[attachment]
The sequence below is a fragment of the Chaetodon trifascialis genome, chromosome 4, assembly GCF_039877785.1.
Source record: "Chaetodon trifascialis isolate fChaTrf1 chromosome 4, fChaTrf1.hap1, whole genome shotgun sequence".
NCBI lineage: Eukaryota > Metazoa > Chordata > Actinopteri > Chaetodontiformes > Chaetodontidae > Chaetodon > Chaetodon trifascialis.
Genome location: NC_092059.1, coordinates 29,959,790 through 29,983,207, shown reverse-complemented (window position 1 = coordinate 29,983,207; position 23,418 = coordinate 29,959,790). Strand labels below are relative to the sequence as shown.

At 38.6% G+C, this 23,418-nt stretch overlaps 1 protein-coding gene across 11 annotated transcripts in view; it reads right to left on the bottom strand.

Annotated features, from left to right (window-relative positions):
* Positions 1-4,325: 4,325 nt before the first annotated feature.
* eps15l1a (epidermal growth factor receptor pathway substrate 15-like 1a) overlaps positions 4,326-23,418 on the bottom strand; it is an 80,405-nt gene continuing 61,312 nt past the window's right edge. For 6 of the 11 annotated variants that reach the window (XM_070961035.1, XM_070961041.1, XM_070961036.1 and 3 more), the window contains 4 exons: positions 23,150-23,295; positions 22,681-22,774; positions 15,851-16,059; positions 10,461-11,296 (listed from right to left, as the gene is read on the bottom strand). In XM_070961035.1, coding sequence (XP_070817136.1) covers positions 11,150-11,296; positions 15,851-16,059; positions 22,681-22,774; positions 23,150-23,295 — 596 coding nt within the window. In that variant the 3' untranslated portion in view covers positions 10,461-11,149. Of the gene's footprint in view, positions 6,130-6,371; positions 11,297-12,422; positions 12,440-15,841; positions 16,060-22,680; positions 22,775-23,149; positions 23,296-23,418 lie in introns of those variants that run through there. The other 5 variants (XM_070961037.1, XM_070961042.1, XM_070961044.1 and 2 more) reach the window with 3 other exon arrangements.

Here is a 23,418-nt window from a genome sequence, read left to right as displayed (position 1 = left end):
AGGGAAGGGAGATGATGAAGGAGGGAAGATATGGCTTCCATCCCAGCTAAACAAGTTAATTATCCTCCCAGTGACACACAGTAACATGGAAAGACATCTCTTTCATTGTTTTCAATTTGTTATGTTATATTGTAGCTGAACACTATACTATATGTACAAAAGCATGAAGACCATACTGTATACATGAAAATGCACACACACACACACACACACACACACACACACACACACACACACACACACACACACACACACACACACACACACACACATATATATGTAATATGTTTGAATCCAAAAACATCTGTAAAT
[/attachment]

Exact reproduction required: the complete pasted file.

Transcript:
The sequence below is a fragment of the Chaetodon trifascialis genome, chromosome 4, assembly GCF_039877785.1.
Source record: "Chaetodon trifascialis isolate fChaTrf1 chromosome 4, fChaTrf1.hap1, whole genome shotgun sequence".
NCBI lineage: Eukaryota > Metazoa > Chordata > Actinopteri > Chaetodontiformes > Chaetodontidae > Chaetodon > Chaetodon trifascialis.
Genome location: NC_092059.1, coordinates 29,959,790 through 29,983,207, shown reverse-complemented (window position 1 = coordinate 29,983,207; position 23,418 = coordinate 29,959,790). Strand labels below are relative to the sequence as shown.

At 38.6% G+C, this 23,418-nt stretch overlaps 1 protein-coding gene across 11 annotated transcripts in view; it reads right to left on the bottom strand.

Annotated features, from left to right (window-relative positions):
* Positions 1-4,325: 4,325 nt before the first annotated feature.
* eps15l1a (epidermal growth factor receptor pathway substrate 15-like 1a) overlaps positions 4,326-23,418 on the bottom strand; it is an 80,405-nt gene continuing 61,312 nt past the window's right edge. For 6 of the 11 annotated variants that reach the window (XM_070961035.1, XM_070961041.1, XM_070961036.1 and 3 more), the window contains 4 exons: positions 23,150-23,295; positions 22,681-22,774; positions 15,851-16,059; positions 10,461-11,296 (listed from right to left, as the gene is read on the bottom strand). In XM_070961035.1, coding sequence (XP_070817136.1) covers positions 11,150-11,296; positions 15,851-16,059; positions 22,681-22,774; positions 23,150-23,295 — 596 coding nt within the window. In that variant the 3' untranslated portion in view covers positions 10,461-11,149. Of the gene's footprint in view, positions 6,130-6,371; positions 11,297-12,422; positions 12,440-15,841; positions 16,060-22,680; positions 22,775-23,149; positions 23,296-23,418 lie in introns of those variants that run through there. The other 5 variants (XM_070961037.1, XM_070961042.1, XM_070961044.1 and 2 more) reach the window with 3 other exon arrangements.

Here is a 23,418-nt window from a genome sequence, read left to right as displayed (position 1 = left end):
AGGGAAGGGAGATGATGAAGGAGGGAAGATATGGCTTCCATCCCAGCTAAACAAGTTAATTATCCTCCCAGTGACACACAGTAACATGGAAAGACATCTCTTTCATTGTTTTCAATTTGTTATGTTATATTGTAGCTGAACACTATACTATATGTACAAAAGCATGAAGACCATACTGTATACATGAAAATGCACACACACACACACACACACACACACACACACACACACACACACACACACACACACACACACACACACACACACACACATATATATGTAATATGTTTGAATCCAAAAACATCTGTAAAT